Tuesday, October 12, 2010

Shale Tax All But Dead Until 2011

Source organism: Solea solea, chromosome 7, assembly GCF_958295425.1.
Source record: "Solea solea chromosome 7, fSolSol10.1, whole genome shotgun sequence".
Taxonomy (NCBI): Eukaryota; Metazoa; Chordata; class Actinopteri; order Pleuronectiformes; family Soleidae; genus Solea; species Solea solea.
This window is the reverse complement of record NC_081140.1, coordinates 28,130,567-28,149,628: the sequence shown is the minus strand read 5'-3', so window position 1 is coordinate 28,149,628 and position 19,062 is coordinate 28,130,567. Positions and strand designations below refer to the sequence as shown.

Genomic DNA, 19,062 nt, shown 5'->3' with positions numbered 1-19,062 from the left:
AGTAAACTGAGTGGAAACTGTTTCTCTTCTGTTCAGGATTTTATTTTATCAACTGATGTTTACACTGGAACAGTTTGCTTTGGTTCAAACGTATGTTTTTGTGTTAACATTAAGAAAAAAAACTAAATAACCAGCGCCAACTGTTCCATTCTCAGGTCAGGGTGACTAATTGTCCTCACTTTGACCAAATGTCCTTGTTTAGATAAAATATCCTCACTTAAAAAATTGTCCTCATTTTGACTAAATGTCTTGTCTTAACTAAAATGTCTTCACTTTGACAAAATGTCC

The Pennsylvania Senate’s top Republican says the chances for a natural gas severance tax bill “diminish by the hour.” Senate President Pro Tem Joe Scarnati (photo, on right; Senator Dominic Pileggi to his left) says Republicans and Democrats are “worlds apart” on a compromise severance tax. He argues even if a deal is reached, the Senate may be legally barred from voting on the House bill by the Pennsylvania’s constitution. All tax proposals in Pennsylvania must start in the House but the severance tax language was tacked onto an insurance regulating bill introduced in the Senate. House Speaker Keith McCall concedes Scarnati may be right about the measure’s viability, but offers another solution. He says the Senate can insert new tax language into one of two energy bills the House has already passed. “They have a lot of very smart people over there,” says McCall, “They know how to craft and put together amendments to the two bills we have over there that will, in fact, pass constitutional muster. This is a delay, dodging tactic to put this issue off.” Governor Rendell agrees, “I am extremely disappointed. To tell you the truth, the idea that we can’t get this done procedurally because of infirmities is a red herring. It’s frankly a bunch of bull. “ Senate Republican leaders met with Rendell this morning to negotiate a compromise rate between the House bill’s 39 cents per thousand cubic feet, and the initial 1.5 percent tax proposed by Scarnati’s staff. Scarnati says, “We continue to negotiate in good faith. We have lived up to our intent. And it’s just unfortunate that we have a flawed vehicle that has come from the House with a tax rate that, quite frankly, the House tax rate might just as well have been a moratorium bill to drive the industry out of the state. Maybe that was their intent.” The Senate has until Thursday to pass a bill.

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